A Walk in the Woods by Bill Bryson

A Walk in the Woods by Bill Bryson

Reviewed by L.D.Y.

Hardcover (available in trade), 289 pages, 1997

Rating: 8/10

Reason for Reading: Loved the first of Bryson’s literary travel books I read, In a Sunburned Country.

Synopsis: On a whim, Bryson decides that he wants to hike the 2000-plus miles of the Appalachian Trail. He sets off (hilariously unprepared) with his friend Katz, an ex-party animal that he’s barely seen in the past twenty years, and they hike together (slowly) through snow and heat and things that go bump in the night.

Why you should read this book: Bryson is hilarious in a sneaky kind of way – you don’t realize you’re about to burst out laughing in public until it’s too late. His humour is infused with some seriousness, however, as he relays stories of the disappearing wilderness, but there’s such quirkiness to the stories he’s dug up that you won’t even notice you might be learning something. He also has a penchant for meeting mind-bogglingly weird people, like the reality-challenged Mary Ellen. Even if you start the book without an interest in hiking, by the end you’ll be laughing and thinking ‘if Bryson can do it, why shouldn’t I?’

Why you should avoid this book: Bryson is at the best of his game when relating stories dealing with meeting new people, and the near-solitary nature of the trail just doesn’t provide the opportunity for interaction often enough. The main focus here is the actual hiking, much more than spotting and identifying the wildlife, if that’s the kind of thing you were hoping for.

Opening paragraph:

Not long after I moved with my family to a small town in New Hampshire I happened upon a path that vanished into a wood on the edge of town.
A sign announced that this was no ordinary footpath but the celebrated Appalachian Trail. Running more than 2,100 miles along America’s eastern seaboard, through the serene and beckoning Appalachian Mountains, the AT is the granddaddy of long hikes. From Georgia to Main, it wanders across fourteen states, through plump, comely hills whose very names – Blue Ridge, Smokies, Cumberlands, Catskills, Green Mountains, White Mountains – seem an invitation to amble. Who could say the words ‘Great Smoky Mountains’ or ‘Shenandoah Valley’ and not feel an urge, as the naturalist John Muir once put it, to ‘throw a loaf of bread and a pound of tea in an old sack and jump over the back fence’?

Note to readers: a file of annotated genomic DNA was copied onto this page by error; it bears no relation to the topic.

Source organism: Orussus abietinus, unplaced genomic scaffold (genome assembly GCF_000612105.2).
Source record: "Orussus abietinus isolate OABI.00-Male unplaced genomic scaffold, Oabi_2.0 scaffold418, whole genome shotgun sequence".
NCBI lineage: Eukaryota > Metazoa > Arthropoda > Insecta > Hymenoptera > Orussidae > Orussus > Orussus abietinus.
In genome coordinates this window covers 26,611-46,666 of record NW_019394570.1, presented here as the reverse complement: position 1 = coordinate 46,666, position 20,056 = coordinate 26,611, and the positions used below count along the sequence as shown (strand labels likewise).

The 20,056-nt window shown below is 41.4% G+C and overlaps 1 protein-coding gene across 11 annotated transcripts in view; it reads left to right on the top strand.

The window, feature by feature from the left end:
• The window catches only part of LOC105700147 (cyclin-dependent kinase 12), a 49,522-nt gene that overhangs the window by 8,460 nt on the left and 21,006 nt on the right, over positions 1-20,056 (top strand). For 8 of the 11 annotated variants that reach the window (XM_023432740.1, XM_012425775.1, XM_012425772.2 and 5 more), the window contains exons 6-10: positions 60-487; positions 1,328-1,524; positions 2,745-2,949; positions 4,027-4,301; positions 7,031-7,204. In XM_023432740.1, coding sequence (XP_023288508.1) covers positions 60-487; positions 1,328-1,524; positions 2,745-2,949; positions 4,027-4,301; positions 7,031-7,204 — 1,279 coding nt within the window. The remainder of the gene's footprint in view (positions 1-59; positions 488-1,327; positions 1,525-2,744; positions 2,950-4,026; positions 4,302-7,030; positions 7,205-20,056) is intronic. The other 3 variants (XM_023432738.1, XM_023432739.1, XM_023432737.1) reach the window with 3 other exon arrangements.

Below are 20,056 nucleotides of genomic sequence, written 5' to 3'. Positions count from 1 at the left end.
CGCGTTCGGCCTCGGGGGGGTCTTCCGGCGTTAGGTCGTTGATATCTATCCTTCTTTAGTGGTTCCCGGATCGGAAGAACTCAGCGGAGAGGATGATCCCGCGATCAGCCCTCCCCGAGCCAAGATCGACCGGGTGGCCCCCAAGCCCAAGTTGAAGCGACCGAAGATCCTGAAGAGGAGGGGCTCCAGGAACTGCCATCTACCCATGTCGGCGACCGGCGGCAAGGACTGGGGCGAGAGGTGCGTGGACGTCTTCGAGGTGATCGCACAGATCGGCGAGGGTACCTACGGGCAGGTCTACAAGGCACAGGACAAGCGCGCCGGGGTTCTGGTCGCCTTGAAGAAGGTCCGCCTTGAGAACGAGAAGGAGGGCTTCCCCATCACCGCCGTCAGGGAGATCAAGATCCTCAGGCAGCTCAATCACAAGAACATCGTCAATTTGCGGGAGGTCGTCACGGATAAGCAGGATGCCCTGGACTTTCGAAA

Fabulous quotes:

And so we walked, hour upon hour, over rollercoaster hills, along knife-edge ridges and over grassy balds, through depthless ranks of oak, ask, chinkapin, and pine. The skies grew sullen and the air chillier, but it wasn’t until the third day that the snow came. It began in the morning as thinly scattered flecks, hardly noticeable. But then the wind rose, then rose again, until it was blowing with an end-of-the-world fury that seemed to have even the trees in a panic, and with it came snow, great flying masses of it. By midday we found ourselves plodding into a stinging, cold, hard-blowing storm. Soon after, we came to a narrow ledge of path along a wall of rock called Big Butt Mountain.

I shuffled on my knees to the foot of the tent, cautiously unzipped the mesh and peered out, but it was pitch black. As quietly as I could, I brought in my backpack and with the light of a small torch searched through it for my knife. When I found it and opened the blade I was appalled at how wimpy it looked. It was a perfectly respectable appliance for, say, buttering pancakes, but patently inadequate for defending oneself against 400 pounds of ravenous fur.
Carefully, very carefully, I climbed from the tent and put on the torch, which cast a distressingly feeble beam. Something about fifteen or twenty feet away looked up at me. I couldn’t see anything at all of it’s shape or size – only two shining eyes. It went silent, whatever it was, and stared back at me.
‘Stephen,’ I whispered at his tent, did you pack a knife?’
‘No.’
‘Have you got anything sharp at all?’
He thought for a moment. ‘Nail clippers.’

Also recommended: Big Fish by Daniel Wallace; Wonder Boys by Michael Chabon; Don’t Let’s Go to the Dogs Tonight by Alexandra Fuller.

Also by this author: The Life and Times of the Thunderbolt Kid: A Memoir; In a Sunburned Country; A Short History of Nearly Everything; Neither Here Nor There: Travels in Europe; The Mother Tongue: English and How It Got That Way; Notes From a Small Island; Bill Bryson’s African Diary; Notes From a Big Country; Lost Continent: Travels in Small-Town America; I’m a Stranger Here Myself: Notes on Returning to America After Twenty Years Away; Bryson’s Dictionary of Troublesome Words.

Author’s website: randomhouse.com

© Lisa Yanaky 2003-2007


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